If you would sound the extra 's' then I would put it in e.g. I would sound the extra 's' in James's so it belongs there. Both are correct as far as I am aware

ReggaeShark Tue 31-May-16 20:37:14

James's

iklboo Tue 31-May-16 20:41:35

I used to work in St James's Building - but the football ground is St James' Park

Hrafnkel Tue 31-May-16 20:43:19

I agree with a pp, who said either is fine but aim for consistency. Consistency is the main approach of copy editors.

Jaimx86 Tue 31-May-16 20:50:21

Ooo ... I've taught my students James' for their GCSE exams. Old school grammar...

Pipbin Tue 31-May-16 20:55:54

Right. I hereby declare that no one is allowed to name their child anything ending with an s. That'll stop it being a problem.

Sgtmajormummy Tue 31-May-16 21:48:10

iklboo thanks for reminding me!
I was born in St. James's Hospital, Leeds almost half a century ago.

Middleoftheroad Tue 31-May-16 22:34:55

While I like to use James' the extra s is often (also correctly) added instead - so James's ball, the Jones's house etc.

However, you never see it used with other words ending in an s, as in - the boys's ball (the ball belonging to a group of boys). It would be 'the boys' ball) or 'the toddlers's play area (group of toddlers). Again, that would be 'the toddlers' play area' etc.

Curious!

Bolograph Tue 31-May-16 23:09:03

However, you never see it used with other words ending in an s,

The issue arises, in general, with singular nouns that happen to end in s. There's no debate about "The boys' coats" because "boys" is unambiguously plural, nor about "David's coat" because David is singular and doesn't end in S. The issue arises around James because it's singular, therefore would normally take 's, but already has an s.

Pedant extra. You're often told that apostrophes do two different jobs: possession and elision (missing letters). In fact they only really do one: elision.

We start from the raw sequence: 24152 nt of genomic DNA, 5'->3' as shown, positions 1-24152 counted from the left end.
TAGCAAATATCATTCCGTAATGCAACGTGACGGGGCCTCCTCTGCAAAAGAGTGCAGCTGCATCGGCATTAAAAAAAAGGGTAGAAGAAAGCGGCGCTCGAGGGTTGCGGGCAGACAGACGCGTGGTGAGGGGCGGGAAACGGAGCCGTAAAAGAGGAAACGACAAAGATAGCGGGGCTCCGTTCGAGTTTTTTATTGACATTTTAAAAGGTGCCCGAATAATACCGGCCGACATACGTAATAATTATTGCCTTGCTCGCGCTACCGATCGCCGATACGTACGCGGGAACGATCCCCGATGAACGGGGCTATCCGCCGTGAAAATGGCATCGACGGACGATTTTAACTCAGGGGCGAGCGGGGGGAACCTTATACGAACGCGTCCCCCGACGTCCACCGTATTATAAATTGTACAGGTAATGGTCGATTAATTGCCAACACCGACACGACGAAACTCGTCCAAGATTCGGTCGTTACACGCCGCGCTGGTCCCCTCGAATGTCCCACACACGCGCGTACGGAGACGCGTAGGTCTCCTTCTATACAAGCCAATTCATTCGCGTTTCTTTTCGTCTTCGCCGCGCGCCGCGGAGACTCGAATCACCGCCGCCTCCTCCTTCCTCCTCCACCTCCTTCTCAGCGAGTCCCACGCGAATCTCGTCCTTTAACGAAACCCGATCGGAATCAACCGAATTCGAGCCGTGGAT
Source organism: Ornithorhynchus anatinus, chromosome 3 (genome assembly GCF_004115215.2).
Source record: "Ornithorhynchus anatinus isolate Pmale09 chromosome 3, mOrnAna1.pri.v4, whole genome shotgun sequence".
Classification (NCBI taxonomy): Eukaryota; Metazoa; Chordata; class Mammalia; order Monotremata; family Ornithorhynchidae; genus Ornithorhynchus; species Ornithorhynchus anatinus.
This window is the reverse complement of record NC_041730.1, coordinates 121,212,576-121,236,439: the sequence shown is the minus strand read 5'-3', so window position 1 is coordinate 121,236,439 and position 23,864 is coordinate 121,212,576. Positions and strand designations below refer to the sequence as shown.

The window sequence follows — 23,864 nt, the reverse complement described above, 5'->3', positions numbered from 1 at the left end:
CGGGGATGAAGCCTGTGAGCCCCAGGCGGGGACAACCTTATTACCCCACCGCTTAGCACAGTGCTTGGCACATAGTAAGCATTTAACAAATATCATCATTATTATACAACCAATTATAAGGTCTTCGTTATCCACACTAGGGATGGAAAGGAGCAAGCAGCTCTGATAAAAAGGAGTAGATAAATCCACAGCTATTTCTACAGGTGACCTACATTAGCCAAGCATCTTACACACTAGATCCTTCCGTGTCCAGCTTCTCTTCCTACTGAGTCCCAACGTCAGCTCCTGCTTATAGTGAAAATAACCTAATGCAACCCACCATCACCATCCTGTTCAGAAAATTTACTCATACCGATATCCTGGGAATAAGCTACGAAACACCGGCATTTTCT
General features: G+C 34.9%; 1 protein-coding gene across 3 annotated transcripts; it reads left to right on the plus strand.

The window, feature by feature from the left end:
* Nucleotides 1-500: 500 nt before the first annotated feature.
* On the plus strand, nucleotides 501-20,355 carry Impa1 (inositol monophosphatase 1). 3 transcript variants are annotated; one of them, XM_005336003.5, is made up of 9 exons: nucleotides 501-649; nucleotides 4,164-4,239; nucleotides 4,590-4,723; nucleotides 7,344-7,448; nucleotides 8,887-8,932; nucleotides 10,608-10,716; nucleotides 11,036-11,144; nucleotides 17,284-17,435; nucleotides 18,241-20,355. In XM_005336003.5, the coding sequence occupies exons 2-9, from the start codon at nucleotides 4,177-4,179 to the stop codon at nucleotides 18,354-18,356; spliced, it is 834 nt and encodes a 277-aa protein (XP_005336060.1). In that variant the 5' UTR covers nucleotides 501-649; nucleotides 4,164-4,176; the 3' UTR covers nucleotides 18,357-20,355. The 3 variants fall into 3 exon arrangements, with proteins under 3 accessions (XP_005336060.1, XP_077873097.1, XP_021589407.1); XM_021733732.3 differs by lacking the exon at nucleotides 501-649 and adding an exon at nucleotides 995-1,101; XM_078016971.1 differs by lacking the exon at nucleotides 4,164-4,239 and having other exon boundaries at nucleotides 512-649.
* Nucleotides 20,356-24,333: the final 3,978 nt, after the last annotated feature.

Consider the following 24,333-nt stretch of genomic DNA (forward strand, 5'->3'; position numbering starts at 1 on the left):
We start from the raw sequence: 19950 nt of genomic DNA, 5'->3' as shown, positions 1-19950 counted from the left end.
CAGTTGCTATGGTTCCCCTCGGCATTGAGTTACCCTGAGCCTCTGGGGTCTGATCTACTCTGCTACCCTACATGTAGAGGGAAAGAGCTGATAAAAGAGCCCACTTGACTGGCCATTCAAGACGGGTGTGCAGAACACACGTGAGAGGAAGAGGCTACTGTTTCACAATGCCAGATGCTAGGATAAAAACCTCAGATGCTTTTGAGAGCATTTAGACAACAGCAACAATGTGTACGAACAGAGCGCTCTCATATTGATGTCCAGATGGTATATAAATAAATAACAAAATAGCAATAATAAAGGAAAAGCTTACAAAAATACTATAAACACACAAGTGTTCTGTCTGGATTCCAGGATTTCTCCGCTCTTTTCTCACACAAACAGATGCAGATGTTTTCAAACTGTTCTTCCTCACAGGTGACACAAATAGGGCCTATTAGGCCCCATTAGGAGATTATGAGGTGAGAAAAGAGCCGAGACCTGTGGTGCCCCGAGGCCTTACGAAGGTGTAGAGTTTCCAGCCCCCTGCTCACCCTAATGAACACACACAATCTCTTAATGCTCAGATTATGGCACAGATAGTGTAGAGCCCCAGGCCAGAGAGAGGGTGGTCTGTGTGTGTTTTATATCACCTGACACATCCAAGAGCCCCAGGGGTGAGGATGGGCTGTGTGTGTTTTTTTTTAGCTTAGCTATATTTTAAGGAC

The apostrophe arrives in English for possession quite late (18th century?) because pedants of the time noticed that English used to inflect nouns for possession, and the apostrophe marked where an e had stopped being used.

If you look at the opening of R3, where a modern edition would say "He capers nimbly in a lady's chamber" first folio has "He capers nimbly in a Ladies Chamber", and where a modern edition has "Of Edward's heirs the murderer shall be", first folio has "Edwards heyres the murtherer shall be." Two different ways of forming possession, but no apostrophe. It's only used in first folio for things like know'st, from knowest, and lov'd, from loved - where the e would have been sounded at the time. These are mostly for metrical reasons.

To see where the C18 pedants were coming from, the first folio has "For Gods sake hence, and trouble vs not," which is arguably a contraction of "For Goddes sake"; after all, Chaucer has "For Goddes sake, to letten of his wille". So the C18 pedants formed a load of rules about apostrophes based on where, they thought, middle English would have had an e. They might even be right.

So if you think Chaucer would have had Jameses coat, it's James's coat. If you think Chaucer would have had James Coat, it's James coat. For it to be James' coat, you'd need Chaucer to have written Jamese coat. I don't know enough Chaucer to comment.

Greenandmighty Tue 31-May-16 23:22:30

Both are correct. Where a name ends with an 's' you can either add apostrophe after or add apostrophe plus an extra 's'.